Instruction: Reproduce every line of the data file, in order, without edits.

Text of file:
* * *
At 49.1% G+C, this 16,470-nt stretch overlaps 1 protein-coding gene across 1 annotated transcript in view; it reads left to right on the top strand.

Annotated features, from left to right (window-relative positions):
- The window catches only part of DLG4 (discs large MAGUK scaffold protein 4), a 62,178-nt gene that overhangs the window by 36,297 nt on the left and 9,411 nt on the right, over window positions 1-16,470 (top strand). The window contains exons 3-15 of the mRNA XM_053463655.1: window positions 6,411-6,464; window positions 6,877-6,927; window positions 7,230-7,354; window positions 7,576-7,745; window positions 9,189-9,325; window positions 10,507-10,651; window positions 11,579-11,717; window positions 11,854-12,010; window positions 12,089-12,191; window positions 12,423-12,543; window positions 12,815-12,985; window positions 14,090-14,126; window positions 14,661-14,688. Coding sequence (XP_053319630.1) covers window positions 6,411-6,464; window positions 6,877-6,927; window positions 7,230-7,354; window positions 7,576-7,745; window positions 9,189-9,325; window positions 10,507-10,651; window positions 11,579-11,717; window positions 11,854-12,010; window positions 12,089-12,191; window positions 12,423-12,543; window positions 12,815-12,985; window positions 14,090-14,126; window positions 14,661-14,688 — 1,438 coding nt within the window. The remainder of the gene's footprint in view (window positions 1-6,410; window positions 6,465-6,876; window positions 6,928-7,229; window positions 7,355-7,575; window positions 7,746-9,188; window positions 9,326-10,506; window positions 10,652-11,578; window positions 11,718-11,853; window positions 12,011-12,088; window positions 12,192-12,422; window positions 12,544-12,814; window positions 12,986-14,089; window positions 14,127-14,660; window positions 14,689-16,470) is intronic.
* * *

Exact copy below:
At 49.1% G+C, this 16,470-nt stretch overlaps 1 protein-coding gene across 1 annotated transcript in view; it reads left to right on the top strand.

Annotated features, from left to right (window-relative positions):
- The window catches only part of DLG4 (discs large MAGUK scaffold protein 4), a 62,178-nt gene that overhangs the window by 36,297 nt on the left and 9,411 nt on the right, over window positions 1-16,470 (top strand). The window contains exons 3-15 of the mRNA XM_053463655.1: window positions 6,411-6,464; window positions 6,877-6,927; window positions 7,230-7,354; window positions 7,576-7,745; window positions 9,189-9,325; window positions 10,507-10,651; window positions 11,579-11,717; window positions 11,854-12,010; window positions 12,089-12,191; window positions 12,423-12,543; window positions 12,815-12,985; window positions 14,090-14,126; window positions 14,661-14,688. Coding sequence (XP_053319630.1) covers window positions 6,411-6,464; window positions 6,877-6,927; window positions 7,230-7,354; window positions 7,576-7,745; window positions 9,189-9,325; window positions 10,507-10,651; window positions 11,579-11,717; window positions 11,854-12,010; window positions 12,089-12,191; window positions 12,423-12,543; window positions 12,815-12,985; window positions 14,090-14,126; window positions 14,661-14,688 — 1,438 coding nt within the window. The remainder of the gene's footprint in view (window positions 1-6,410; window positions 6,465-6,876; window positions 6,928-7,229; window positions 7,355-7,575; window positions 7,746-9,188; window positions 9,326-10,506; window positions 10,652-11,578; window positions 11,718-11,853; window positions 12,011-12,088; window positions 12,192-12,422; window positions 12,544-12,814; window positions 12,986-14,089; window positions 14,127-14,660; window positions 14,689-16,470) is intronic.